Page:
It's amazing how the bowl season can totally reshape how a head coach, a team or even a league is viewed nationally. Covering the Big Ten, I know this better than most. The Big Ten love isn't exactly flowing from all corners of the country right now, but the league's many critics are awfully quiet after a solid bowl performance in December and January.
This brings us to Miami head coach Randy Shannon and the delay in finalizing his contract extension with the U. The South Florida Sun-Sentinel's Dave Hyde writes today that the school is low-balling Shannon in negotiations. Some very interesting stuff here.
When he's talked money with Miami over the past several months, four formal proposals have gone back and forth, according to a source. It has become the strangest of stories.
The latest offer remains less than new Florida State coach Jimbo Fisher's $1.8 million a year. It's less than new South Florida coach Skip Holtz's $1.7 million a year.
It's less than Duke's David Cutcliffe, who is the 10th highest paid coach in the ACC at a reported $1.5 million a year.
It's on par with the $1.3 million George O'Leary makes at Central Florida, the source said. This isn't to question that's a lot of money. It's to put that money in context of his peers.
How would you feel?
Just a guess here, but Miami probably felt a bit differently about Shannon in late September, when the Hurricanes were ranked No. 9 nationally after wins against Florida State and Oklahoma. Or what about in mid October, when Miami rose to No. 10 nationally after improving to 5-1 after beating Central Florida? I doubt you'd see the same penny pinching.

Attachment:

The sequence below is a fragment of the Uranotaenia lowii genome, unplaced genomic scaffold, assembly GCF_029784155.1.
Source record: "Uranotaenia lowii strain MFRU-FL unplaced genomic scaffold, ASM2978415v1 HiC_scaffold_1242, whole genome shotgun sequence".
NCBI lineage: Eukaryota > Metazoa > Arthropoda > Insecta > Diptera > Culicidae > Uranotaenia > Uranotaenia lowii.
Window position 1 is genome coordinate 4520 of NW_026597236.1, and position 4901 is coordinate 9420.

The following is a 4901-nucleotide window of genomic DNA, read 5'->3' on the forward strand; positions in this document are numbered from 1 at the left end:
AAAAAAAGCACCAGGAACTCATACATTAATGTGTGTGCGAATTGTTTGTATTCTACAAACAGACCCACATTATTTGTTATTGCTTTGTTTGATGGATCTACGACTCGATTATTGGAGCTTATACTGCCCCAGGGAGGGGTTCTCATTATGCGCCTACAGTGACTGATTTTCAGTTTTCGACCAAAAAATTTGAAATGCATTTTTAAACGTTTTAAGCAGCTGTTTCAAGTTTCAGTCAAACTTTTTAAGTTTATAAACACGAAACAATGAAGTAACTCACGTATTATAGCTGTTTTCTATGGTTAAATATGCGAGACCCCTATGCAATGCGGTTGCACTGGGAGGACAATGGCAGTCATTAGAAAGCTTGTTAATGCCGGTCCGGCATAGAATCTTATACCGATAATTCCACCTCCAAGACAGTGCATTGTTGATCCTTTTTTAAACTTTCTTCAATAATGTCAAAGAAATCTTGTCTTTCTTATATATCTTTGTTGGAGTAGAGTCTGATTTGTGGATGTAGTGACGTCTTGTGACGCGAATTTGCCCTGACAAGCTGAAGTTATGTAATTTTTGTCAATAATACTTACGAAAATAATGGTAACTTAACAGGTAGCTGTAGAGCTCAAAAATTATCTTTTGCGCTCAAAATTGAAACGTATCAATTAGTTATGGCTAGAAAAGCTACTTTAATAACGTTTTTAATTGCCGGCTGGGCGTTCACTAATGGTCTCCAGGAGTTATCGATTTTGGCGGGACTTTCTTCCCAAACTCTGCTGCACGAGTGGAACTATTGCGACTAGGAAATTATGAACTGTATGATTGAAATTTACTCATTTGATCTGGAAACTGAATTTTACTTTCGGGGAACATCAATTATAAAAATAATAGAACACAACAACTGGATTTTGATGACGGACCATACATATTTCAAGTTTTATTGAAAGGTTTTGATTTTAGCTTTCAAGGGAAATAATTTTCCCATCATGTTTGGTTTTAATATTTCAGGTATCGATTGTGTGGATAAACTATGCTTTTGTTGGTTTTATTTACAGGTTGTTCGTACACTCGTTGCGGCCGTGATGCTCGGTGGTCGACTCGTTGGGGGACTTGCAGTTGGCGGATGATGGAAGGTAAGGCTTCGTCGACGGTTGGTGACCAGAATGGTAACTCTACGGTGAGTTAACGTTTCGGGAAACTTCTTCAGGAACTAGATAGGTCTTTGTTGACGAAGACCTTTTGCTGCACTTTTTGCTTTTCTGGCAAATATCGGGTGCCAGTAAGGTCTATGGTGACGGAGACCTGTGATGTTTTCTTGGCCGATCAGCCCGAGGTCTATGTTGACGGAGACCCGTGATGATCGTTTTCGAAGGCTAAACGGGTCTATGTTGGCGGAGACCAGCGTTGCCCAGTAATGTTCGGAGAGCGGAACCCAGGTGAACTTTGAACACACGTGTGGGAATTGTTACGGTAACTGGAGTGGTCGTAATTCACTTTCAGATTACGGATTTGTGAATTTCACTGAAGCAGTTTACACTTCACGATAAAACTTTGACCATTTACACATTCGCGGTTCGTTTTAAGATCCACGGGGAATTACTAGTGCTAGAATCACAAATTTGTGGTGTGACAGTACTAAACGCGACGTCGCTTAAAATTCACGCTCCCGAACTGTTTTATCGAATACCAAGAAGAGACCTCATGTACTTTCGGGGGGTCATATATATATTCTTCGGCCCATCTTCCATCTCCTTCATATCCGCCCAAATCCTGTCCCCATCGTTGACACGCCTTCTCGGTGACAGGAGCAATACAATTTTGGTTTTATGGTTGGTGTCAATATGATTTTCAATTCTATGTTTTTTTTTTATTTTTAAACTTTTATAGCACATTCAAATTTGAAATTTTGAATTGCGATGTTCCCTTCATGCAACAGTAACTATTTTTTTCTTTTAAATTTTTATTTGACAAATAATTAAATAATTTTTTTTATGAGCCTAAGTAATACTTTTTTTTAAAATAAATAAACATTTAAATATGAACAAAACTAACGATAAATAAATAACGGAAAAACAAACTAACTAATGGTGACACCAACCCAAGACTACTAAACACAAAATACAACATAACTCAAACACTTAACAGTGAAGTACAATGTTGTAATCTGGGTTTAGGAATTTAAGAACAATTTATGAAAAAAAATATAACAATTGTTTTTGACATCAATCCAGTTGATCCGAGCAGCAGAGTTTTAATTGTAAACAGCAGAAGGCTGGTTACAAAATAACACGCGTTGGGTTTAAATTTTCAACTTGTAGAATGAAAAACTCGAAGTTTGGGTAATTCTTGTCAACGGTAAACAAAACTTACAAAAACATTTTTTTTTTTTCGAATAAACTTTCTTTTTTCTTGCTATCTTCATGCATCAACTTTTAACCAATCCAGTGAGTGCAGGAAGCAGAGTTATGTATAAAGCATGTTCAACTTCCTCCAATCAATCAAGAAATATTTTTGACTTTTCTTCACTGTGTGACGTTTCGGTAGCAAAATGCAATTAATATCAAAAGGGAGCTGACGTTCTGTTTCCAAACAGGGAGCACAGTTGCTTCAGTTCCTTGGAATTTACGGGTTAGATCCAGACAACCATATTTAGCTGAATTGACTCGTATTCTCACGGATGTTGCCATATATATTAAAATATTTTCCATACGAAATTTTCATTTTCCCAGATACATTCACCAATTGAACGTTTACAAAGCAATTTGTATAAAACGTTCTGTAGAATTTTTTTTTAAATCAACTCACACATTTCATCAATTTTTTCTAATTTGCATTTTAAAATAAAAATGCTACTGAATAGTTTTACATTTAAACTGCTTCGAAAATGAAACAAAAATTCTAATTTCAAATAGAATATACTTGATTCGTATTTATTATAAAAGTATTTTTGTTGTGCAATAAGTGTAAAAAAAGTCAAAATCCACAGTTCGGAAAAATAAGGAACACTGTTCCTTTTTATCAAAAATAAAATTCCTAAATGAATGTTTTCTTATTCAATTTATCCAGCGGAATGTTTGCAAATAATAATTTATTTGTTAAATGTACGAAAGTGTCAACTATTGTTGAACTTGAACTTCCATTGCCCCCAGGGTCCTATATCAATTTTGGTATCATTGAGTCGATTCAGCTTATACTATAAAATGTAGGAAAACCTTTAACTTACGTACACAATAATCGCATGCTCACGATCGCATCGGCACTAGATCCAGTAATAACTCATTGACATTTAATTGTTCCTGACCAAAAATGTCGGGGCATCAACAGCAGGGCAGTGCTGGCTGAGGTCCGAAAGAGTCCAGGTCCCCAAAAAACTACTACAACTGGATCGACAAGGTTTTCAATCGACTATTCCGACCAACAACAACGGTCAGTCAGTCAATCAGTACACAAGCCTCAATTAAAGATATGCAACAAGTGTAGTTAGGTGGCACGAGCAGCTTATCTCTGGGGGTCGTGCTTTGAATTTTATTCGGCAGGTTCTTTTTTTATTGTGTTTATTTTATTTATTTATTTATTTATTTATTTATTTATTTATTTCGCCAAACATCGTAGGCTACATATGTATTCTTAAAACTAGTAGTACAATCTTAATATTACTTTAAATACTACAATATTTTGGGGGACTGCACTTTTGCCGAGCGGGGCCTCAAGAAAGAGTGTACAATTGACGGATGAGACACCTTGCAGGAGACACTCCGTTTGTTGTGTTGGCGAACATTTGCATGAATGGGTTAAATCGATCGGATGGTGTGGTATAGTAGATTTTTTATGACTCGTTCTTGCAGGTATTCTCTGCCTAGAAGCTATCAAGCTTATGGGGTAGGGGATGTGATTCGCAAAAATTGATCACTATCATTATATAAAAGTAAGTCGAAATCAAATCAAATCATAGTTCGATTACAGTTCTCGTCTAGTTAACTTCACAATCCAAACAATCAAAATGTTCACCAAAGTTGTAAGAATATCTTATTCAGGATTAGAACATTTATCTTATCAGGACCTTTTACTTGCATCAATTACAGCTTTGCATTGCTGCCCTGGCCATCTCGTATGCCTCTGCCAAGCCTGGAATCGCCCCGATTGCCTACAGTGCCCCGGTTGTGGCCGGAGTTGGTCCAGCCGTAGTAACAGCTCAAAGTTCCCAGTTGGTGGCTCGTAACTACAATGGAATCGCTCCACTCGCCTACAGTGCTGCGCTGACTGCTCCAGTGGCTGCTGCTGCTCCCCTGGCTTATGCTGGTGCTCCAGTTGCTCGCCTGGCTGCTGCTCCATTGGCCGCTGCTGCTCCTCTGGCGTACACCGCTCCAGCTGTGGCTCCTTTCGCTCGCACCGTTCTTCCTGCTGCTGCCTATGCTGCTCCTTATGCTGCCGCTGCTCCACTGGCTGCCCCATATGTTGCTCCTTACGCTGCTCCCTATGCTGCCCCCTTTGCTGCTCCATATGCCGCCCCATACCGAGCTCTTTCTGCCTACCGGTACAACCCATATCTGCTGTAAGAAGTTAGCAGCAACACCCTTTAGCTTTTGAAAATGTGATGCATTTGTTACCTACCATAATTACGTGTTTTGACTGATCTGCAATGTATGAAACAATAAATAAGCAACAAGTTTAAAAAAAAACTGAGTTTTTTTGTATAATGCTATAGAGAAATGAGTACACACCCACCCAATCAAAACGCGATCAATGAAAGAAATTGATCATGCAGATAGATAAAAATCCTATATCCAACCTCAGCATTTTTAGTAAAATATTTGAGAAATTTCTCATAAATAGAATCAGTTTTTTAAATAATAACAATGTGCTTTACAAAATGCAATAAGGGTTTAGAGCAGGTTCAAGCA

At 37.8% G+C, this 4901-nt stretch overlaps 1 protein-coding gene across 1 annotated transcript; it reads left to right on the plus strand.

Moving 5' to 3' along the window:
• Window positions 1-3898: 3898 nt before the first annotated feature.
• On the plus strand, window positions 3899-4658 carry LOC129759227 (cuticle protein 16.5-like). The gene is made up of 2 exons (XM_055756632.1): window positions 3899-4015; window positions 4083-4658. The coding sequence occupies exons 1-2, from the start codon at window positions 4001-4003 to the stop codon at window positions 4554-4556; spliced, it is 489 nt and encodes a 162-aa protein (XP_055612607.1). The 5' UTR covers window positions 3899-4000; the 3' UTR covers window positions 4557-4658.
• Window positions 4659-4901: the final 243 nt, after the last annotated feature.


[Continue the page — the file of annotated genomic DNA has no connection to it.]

Apparently you're only as good as your last game, and for Shannon, it wasn't a good one. His Miami team got physically dominated by Wisconsin in the Champs Sports Bowl, a game that wasn't nearly as close as the final score (20-14). Go ahead and call me a Big Ten homer, but Miami, for all its speed, looked bad that night.
So what is Shannon worth to Miami at this point? I tend to agree with Hyde, who acknowledges Shannon's shortcomings as a first-time head coach but argues that he still deserves more than what is being offered.
He's made mistakes. Clock management. Media. Boosters. He can do better. He needs to win bigger. He says so himself.
But if this was about performance, why not build a bonus into the contract? A real bonus, like Clemson's Dabo Swinney, who had a clause jumping him from $800,000 last year to the ACC median salary of $1.75 million next season for making the conference championship game.
Shannon is asked if he'd accept a clause like that and nods his head. "Yes,'' he says.
Shannon's recruiting skills in the nation's most fertile area for talent remain strong, but he tells Hyde that the delay in finalizing a contract affects his ability to lure top prospects.
Miami might be strapped, but its football coach should never be making bottom-of-the-league money, especially when some signs of progress are there.